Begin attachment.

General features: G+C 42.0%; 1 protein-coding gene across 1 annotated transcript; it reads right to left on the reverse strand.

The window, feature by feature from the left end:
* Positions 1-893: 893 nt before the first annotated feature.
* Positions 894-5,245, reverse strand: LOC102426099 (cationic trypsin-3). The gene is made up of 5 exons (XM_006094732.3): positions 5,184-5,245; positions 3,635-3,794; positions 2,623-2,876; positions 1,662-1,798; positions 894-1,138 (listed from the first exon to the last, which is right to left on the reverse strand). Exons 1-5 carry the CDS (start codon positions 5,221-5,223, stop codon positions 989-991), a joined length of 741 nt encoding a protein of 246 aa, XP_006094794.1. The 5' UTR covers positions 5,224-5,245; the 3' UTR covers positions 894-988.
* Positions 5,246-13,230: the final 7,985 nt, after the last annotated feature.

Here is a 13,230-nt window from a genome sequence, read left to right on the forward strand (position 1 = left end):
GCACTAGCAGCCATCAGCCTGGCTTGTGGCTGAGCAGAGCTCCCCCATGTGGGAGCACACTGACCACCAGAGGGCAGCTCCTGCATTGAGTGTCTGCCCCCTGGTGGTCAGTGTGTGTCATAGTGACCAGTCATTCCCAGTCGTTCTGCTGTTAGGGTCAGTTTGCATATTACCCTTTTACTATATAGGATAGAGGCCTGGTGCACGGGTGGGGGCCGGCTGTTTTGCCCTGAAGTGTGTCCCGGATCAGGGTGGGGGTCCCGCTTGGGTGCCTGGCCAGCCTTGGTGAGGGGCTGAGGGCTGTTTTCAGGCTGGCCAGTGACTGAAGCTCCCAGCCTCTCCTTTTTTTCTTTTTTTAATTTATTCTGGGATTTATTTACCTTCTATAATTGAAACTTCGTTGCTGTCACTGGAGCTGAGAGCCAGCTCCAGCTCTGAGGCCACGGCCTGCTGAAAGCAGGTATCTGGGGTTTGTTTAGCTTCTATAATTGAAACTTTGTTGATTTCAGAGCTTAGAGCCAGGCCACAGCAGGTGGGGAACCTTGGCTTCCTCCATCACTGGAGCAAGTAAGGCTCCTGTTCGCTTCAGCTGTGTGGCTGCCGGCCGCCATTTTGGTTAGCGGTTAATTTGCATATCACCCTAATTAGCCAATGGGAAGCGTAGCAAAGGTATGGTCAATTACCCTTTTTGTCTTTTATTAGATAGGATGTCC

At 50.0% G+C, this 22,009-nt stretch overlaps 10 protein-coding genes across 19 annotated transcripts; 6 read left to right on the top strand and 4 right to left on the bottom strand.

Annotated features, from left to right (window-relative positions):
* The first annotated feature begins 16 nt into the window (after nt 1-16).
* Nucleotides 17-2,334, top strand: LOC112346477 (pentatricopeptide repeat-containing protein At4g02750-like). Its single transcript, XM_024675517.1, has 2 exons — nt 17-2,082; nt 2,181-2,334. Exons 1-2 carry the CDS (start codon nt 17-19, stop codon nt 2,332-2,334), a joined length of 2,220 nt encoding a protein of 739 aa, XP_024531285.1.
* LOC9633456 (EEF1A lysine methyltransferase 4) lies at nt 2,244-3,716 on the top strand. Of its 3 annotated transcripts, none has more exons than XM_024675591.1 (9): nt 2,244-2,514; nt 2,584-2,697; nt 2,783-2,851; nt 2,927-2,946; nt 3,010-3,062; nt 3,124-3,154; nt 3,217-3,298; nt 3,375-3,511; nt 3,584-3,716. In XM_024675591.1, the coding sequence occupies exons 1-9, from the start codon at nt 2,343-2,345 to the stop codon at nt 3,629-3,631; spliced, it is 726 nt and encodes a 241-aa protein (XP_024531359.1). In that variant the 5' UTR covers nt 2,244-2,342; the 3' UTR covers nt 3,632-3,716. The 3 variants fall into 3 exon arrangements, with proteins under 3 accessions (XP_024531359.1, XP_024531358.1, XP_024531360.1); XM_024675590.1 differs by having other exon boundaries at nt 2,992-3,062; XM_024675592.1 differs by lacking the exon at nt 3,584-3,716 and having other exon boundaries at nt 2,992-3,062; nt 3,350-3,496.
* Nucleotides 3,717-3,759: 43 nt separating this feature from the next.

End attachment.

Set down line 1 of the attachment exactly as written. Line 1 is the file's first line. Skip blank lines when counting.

General features: G+C 42.0%; 1 protein-coding gene across 1 annotated transcript; it reads right to left on the reverse strand.